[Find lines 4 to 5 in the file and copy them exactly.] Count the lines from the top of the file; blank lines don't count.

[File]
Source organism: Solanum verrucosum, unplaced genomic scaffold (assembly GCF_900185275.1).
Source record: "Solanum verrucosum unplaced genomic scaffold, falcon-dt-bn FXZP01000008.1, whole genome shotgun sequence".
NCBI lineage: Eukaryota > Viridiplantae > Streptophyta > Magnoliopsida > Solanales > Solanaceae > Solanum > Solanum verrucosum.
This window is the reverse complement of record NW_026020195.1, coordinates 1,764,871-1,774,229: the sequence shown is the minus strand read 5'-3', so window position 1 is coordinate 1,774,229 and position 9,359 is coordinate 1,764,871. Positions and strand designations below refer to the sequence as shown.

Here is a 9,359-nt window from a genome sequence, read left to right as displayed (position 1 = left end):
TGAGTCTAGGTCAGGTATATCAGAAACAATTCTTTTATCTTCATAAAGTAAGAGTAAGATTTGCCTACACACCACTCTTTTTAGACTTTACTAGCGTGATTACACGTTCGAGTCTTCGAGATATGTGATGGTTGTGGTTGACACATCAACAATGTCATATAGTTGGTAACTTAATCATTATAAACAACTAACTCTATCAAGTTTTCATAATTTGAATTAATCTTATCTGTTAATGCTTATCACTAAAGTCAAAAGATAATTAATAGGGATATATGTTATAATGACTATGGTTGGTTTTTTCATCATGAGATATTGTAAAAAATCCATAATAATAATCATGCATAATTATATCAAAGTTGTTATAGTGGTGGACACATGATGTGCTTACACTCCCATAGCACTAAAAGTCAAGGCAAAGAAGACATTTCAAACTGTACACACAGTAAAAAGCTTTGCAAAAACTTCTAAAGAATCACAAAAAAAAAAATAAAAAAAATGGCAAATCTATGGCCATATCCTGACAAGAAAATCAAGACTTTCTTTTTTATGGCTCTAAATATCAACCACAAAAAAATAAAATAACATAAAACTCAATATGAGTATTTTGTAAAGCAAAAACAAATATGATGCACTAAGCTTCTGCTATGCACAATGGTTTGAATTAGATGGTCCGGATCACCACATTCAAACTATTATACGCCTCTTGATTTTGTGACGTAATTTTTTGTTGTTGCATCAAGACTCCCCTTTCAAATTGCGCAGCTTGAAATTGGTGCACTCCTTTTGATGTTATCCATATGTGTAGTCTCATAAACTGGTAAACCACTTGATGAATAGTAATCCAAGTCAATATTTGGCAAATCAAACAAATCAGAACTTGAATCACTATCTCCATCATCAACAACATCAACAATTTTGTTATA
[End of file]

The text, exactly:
This window is the reverse complement of record NW_026020195.1, coordinates 1,764,871-1,774,229: the sequence shown is the minus strand read 5'-3', so window position 1 is coordinate 1,774,229 and position 9,359 is coordinate 1,764,871. Positions and strand designations below refer to the sequence as shown.

Here is a 9,359-nt window from a genome sequence, read left to right as displayed (position 1 = left end):